Server Fault is a question and answer site for system and network administrators. Join them; it only takes a minute:

Sign up
Here's how it works:
  1. Anybody can ask a question
  2. Anybody can answer
  3. The best answers are voted up and rise to the top

I need to block LimeWire on my corporate network for bandwidth reasons, I just need to know what ports need to be blocked at the firewall to prevent my users from accessing this.

What ports should I block at the firewall to disable LimeWire?

share|improve this question
up vote 5 down vote accepted

It would seem that the ports are 6346-6347, TCP.

share|improve this answer

First, this question means that you are not following security/firewall best practices by allowing everything, except what is denied.

The proper way to configure a firewall is to block everything, except what you allow. If you did that, Limewire would already by blocked.

Now, to your answer, the easiest way is to block ports from the 6300 to 6400 range (TCP and UDP) and also block the limewire web site, denying users the ability to even install it. You can also use ipp2p and l7, but they require kernel modifications and in this case might not be necessary.

share|improve this answer
I could not agree more with the block everything outgoing unless you know you need it. – Matt Jun 17 '09 at 19:36

Standard answer: Don't let your users install unauthorized software on their computers :)

But another way to handle this is to be more general in your control methods. We use a proxy server like a Bluecoat which can also throttle bandwidth. Then you force all Internet access through the proxy and block everything going out at your firewall. Most programs will work just fine with the proxy and you can create exceptions on an application by application basis, but the P2P stuff will likely just die at the firewall. If it does happen to work via the proxy, you can throttle it there easier.

share|improve this answer

Block ports 6346,6347 TCP, UDP

LimeWire will probably use different port. You should block all ports except the ones you are using.

In case you have Windows, you can also set firewall on workstations to block
"C:\Program Files\LimeWire\LimeWire.exe"

share|improve this answer

+1 for Karolis T. and Roy.

As a side note, You should look into controlling who has rights to install software. Blocking limewire is the tip of the iceburg if people can control the software on the machines.

Installing spyware, viruses, disabling anti virus etc. are all bigger issues IMO

share|improve this answer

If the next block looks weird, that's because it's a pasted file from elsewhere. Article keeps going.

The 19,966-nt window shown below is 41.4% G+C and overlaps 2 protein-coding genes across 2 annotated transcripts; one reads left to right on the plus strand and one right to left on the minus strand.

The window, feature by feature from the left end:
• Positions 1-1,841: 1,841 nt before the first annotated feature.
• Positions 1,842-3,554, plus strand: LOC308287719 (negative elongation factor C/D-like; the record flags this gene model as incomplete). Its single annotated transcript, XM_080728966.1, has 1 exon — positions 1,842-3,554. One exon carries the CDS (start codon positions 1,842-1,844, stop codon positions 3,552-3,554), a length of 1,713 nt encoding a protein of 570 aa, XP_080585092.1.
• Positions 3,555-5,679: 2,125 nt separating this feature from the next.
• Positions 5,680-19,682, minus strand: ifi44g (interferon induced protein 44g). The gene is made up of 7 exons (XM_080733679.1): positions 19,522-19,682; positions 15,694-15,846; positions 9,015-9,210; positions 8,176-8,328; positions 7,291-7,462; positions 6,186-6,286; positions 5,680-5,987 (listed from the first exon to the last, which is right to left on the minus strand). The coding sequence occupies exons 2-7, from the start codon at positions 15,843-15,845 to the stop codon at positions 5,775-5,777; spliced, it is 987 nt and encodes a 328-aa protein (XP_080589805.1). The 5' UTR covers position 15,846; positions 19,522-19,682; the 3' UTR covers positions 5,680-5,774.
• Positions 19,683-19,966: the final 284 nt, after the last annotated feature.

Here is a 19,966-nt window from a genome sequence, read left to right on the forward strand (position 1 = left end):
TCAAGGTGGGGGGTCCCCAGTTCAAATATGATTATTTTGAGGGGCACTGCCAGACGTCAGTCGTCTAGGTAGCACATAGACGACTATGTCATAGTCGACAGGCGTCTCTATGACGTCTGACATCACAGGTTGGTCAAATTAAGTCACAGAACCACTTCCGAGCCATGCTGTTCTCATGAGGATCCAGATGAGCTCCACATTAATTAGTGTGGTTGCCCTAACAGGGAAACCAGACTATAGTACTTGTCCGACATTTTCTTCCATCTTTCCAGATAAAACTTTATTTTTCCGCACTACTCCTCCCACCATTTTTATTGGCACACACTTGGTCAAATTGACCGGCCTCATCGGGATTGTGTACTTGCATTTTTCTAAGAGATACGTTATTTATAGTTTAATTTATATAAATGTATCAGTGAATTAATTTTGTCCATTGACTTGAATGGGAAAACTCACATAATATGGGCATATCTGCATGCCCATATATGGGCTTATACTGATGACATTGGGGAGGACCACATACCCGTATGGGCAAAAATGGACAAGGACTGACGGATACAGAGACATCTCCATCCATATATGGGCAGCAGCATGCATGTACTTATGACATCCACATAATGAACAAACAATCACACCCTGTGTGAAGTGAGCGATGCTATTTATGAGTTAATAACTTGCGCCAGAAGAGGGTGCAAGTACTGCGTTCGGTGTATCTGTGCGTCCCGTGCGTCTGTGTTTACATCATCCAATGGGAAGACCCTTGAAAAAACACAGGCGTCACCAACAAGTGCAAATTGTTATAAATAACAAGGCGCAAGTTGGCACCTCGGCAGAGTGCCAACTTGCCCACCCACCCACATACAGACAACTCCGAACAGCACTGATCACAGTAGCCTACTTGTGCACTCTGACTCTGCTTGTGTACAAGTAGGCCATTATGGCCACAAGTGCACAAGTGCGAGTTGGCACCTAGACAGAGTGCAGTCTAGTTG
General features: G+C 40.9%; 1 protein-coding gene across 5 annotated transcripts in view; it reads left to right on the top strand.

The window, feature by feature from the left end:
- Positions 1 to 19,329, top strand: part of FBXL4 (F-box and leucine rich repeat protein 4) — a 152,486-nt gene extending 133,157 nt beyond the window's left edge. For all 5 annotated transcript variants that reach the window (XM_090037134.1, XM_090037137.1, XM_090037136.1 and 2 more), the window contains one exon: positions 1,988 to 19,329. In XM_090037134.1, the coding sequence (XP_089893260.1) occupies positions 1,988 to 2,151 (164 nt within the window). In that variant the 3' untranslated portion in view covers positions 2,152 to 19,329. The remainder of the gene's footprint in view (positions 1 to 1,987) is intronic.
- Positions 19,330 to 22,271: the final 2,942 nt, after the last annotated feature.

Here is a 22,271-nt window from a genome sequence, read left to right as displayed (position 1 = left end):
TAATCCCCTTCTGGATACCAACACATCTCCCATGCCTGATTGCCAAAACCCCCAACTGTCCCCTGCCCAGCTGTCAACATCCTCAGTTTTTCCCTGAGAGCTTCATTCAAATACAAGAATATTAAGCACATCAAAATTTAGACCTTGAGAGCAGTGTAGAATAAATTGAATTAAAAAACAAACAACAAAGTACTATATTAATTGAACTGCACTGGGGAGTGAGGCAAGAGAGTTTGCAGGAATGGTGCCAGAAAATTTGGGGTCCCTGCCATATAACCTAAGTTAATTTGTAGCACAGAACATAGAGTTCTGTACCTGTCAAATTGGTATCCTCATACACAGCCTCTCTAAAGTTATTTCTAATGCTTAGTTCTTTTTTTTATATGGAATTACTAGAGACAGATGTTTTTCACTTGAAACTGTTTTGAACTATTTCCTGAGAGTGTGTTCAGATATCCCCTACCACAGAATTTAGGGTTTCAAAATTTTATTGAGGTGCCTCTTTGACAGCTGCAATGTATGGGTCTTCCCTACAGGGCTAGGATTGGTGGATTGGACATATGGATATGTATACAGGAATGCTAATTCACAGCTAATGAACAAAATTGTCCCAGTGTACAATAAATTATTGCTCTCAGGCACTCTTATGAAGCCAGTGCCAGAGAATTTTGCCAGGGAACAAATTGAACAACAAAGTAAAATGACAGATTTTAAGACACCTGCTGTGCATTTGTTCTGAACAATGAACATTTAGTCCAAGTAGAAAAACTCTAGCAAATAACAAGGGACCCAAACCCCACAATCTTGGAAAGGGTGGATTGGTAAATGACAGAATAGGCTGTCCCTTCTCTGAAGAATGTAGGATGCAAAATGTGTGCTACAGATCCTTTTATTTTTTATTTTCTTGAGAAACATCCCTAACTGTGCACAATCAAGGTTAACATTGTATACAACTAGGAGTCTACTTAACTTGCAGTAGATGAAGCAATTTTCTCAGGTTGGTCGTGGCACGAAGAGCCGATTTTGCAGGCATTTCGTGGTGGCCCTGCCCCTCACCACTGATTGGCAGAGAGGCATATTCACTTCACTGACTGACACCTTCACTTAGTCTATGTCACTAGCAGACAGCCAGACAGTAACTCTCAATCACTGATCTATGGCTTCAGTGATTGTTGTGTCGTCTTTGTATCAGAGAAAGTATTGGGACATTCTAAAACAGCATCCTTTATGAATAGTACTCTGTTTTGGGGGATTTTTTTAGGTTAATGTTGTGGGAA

I just don't get how people can downvote advice in addition to the correct answer. Sure. Block the ports. Thats why I said +1 for Karolis and roy. – MathewC Jun 17 '09 at 14:16
It's not an answer to the question. Make it a comment instead. – Pesto Jun 17 '09 at 14:21
I see your point, but still think it's an answer to the problem. Maybe not the question. It's sound advice. – MathewC Jun 17 '09 at 14:23
It's also sound advice never to go in against a Sicilian when death is on the line, but I'm not going to post it as an answer. Hell, you say yourself that this is a side note. – Pesto Jun 17 '09 at 14:29
There is rarely a single answer to any problem in IT. Often the best answer is not the one you are trying to implement. How often have you seen shops set up using all kinds of crazy methods instead of best practices. The answer to the question is a list of ports that any admin should have been able to google. The real solution is to use best practices security and block everything and only allow what you need. – Kevin Kuphal Jun 17 '09 at 14:31

take a look at netfilter modules ipp2p or l7-filter and block more then just limewire.

share|improve this answer

You'd be better off doing packet snooping and filtering - most P2P programs allow you to change ports. Come to think of it, many allow packet obfuscation too. If this is a major concern, consider monitoring network traffic volume and investigating potential overuse? Wait, maybe that's too big-brother...geez, it's almost as if there's a whole industry fighting against itself to find the right balance between control and freedom...

share|improve this answer
+1 to counter the pointless -1 that someone else gave this – tomfanning Jun 17 '09 at 14:15

Your Answer


By posting your answer, you agree to the privacy policy and terms of service.

Not the answer you're looking for? Browse other questions tagged or ask your own question.